Mr. Menotti is unhappy that American television seems so uninterested in original opera. "I don't think anbody has been commissioned to do an opera for TV since I was commissioned to do 'The labyrinth.' What I find very sad is that with this incredible interest in the arts in America, the creator is still in last place. People say, 'I am interested in music,' but they mean they are interested in conductors, singers, instrumentalists. But they couldn't care less who the composer is unless he is dead." The play "Amadeus," which has won the 1981 Tony Award on Broadway and concerns the composers Salieri and Mozart, is of some concern to Mr. Menotti. He resents the fact that Salieri is portrayed as the poisoner of Mozart. "First of all, I don't believe that Mozart was such a silly idiot as he is portrayed. This legend that one can be an idiot and a genius, I don't believe. To write beautiful music you have to use your intelligence, too. It just doesn't come out by itself. And I think it is very unfair to poor Salieri, because as far as we know he was innocent."

Mr. Menotti agrees, however, that Salieri, despite his prolific works, lacked the genius of Mozart. He says, "Genius is hard work, but not only hard work. The inspiration must come first."

Does Menotti find inspiration in his house in the Lammermuir Hills of Scotland?

"If's very difficult to getinto the habit of working hard, but I do it well in Scotland. I'll be there for most of the summer, after Spoleto. I'm working on an opera commissioned by Placido Domingo about the life of Goya, and on a piece for the Westminster Choir. Also on a little opera for children called 'The Bride of Pluto.' I've already written a sort of science-fiction children's opera called 'The Gobbelings.' I'm becoming the Hans Christian Andersen of opera. But alas, children only seem to be interested in extraterrestrial things these days -- they don't care about fairies and gnomes."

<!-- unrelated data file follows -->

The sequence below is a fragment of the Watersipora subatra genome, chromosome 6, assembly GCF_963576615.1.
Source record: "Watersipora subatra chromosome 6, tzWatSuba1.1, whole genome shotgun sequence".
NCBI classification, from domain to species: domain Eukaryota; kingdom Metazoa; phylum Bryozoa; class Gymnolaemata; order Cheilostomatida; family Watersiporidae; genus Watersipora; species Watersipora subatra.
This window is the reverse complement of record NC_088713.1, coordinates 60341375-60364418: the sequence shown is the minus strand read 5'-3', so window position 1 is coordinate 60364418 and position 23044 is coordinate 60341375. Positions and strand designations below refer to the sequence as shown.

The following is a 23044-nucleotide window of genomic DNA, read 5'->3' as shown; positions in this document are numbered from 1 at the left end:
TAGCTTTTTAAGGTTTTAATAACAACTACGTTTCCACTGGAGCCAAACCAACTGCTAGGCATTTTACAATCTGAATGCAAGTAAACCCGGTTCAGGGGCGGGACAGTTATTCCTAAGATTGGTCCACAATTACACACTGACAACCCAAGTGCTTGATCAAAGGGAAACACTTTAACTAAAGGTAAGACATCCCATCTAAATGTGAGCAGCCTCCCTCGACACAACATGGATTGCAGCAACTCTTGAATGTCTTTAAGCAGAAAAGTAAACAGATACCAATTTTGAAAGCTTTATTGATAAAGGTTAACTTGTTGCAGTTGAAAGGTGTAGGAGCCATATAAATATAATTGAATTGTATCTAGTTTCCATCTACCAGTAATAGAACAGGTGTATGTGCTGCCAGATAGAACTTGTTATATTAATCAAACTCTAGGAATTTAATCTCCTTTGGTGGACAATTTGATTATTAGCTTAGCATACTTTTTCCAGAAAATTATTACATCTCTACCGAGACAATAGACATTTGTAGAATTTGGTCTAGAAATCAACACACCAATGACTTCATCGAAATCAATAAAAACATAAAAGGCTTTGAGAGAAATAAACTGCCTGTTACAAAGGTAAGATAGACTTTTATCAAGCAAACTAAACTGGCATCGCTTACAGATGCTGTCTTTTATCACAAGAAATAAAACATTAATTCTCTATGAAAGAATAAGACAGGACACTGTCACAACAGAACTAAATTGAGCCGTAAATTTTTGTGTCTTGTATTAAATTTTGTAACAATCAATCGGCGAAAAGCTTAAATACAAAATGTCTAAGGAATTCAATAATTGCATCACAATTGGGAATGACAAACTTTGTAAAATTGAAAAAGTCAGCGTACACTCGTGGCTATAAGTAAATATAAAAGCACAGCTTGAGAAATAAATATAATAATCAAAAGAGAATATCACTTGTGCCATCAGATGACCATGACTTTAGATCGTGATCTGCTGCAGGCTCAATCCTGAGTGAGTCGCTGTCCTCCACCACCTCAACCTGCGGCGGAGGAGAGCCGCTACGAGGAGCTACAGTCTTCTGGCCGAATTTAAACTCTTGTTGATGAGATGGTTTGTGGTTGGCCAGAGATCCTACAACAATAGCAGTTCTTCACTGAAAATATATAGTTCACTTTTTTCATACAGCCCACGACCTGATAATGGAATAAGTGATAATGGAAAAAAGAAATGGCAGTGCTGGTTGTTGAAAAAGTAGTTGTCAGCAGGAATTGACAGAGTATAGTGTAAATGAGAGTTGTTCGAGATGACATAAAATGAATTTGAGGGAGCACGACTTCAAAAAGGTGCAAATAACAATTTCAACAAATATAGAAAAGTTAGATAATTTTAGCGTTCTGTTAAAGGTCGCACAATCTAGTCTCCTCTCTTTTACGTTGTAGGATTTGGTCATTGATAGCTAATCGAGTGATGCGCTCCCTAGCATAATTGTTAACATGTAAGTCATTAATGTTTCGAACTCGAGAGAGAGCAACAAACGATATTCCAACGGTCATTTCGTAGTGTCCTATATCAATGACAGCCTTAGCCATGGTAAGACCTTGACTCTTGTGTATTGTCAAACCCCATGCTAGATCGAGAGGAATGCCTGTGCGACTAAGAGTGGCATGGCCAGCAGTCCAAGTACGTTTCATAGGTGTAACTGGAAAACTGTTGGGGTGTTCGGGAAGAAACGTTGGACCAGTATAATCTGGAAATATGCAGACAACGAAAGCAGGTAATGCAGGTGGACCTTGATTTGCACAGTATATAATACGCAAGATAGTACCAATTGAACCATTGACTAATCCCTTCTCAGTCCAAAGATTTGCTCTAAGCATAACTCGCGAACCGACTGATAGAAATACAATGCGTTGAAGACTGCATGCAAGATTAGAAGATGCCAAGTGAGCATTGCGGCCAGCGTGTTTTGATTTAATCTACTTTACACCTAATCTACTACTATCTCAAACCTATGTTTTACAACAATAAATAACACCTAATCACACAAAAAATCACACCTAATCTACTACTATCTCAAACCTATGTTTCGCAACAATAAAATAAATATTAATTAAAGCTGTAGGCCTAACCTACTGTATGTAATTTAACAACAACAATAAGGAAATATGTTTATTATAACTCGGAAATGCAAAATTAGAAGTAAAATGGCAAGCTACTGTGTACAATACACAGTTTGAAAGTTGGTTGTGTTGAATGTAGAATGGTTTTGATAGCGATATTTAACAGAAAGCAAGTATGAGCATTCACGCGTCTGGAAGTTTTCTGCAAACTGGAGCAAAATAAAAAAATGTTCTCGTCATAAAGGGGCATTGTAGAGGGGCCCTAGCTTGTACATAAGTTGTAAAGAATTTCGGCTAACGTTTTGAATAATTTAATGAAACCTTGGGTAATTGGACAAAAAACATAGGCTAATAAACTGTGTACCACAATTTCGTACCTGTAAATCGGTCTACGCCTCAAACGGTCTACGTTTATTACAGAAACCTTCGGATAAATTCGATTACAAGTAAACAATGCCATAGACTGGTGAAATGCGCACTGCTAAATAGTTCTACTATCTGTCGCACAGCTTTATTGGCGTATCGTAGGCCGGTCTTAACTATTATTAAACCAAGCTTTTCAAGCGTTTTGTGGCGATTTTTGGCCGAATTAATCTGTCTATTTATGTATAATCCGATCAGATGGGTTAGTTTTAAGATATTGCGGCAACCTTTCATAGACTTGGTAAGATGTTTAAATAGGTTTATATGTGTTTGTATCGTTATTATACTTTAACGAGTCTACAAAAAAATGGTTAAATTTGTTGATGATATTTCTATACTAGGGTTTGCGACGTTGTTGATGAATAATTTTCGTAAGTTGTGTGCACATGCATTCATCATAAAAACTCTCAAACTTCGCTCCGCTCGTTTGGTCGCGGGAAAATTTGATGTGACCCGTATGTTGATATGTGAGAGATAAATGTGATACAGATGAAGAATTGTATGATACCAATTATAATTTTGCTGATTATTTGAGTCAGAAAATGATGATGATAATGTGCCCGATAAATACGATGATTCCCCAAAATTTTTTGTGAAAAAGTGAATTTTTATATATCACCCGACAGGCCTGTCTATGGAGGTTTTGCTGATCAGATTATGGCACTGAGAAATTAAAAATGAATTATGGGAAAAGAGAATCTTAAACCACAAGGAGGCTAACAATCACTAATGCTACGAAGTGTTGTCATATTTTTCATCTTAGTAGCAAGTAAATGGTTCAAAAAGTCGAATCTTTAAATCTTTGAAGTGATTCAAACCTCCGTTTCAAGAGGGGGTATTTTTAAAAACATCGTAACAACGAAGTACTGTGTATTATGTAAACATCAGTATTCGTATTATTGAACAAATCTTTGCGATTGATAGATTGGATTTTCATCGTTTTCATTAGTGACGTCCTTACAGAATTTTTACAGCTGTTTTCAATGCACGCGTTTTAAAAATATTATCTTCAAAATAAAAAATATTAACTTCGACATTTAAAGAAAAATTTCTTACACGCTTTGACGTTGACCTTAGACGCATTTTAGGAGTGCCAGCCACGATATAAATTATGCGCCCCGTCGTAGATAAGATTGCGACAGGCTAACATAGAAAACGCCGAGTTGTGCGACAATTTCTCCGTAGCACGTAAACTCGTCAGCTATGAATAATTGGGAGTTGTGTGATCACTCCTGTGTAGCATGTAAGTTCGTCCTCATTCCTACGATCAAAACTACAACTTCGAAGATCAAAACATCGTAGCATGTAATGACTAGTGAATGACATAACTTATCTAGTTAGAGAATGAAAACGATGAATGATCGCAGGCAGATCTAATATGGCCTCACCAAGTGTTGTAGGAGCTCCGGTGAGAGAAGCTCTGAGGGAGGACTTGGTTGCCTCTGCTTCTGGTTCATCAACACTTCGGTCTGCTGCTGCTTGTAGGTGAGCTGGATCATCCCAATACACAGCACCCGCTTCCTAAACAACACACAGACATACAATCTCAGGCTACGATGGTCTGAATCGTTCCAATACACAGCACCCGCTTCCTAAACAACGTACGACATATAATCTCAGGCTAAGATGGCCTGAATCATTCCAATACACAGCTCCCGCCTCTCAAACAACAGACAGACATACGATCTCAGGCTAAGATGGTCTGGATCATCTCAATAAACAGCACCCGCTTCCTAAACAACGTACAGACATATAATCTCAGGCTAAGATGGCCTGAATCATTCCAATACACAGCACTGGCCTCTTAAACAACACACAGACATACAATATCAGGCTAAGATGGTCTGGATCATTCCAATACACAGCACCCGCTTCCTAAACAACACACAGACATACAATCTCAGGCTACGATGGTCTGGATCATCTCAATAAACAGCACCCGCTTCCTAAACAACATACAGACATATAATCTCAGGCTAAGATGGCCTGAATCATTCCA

How does he feel about being known among large segments of the music public -- especially children -- for "Amahl and the Night Visitors"?

"I love it! I love it!" this marvelously childlike adult responds, clapping his hands in glee. "I know that some artists get irritated when they are 'cursed' with one big success that sort of puts the rest of his work in the shadows. Certainly 'Amahl' has shadowed some of my other works -- but works like 'The Medium' and 'The Consul' get around almost as much as 'Amahl.' I am sure that Mascagni must have come to hate 'Cavalliera Rusticana,' because that's all he is remembered for. But it is nice to have so many children remember me for 'Amahl.' So many of them write to me and tell me that this is their favorite opera. I feel I am doing missionary work. Just the other day I got a letter from a boy who wrote: 'Mr. Menotti, Amahl is the first opera I have ever seen and I think it is the best.'

"But what I do find a bit depressing at the same thing as I find it charming at this stage of my life is when an a bearded old man comes up to me and says: 'Don't you remember me, Mr. Menotti? I was your third Amahl. And now I want you to meet my six children.They are all Amahls.'"

But man-child Gian Carlo is ageless . . . just as ageless as his operas will probably prove to be.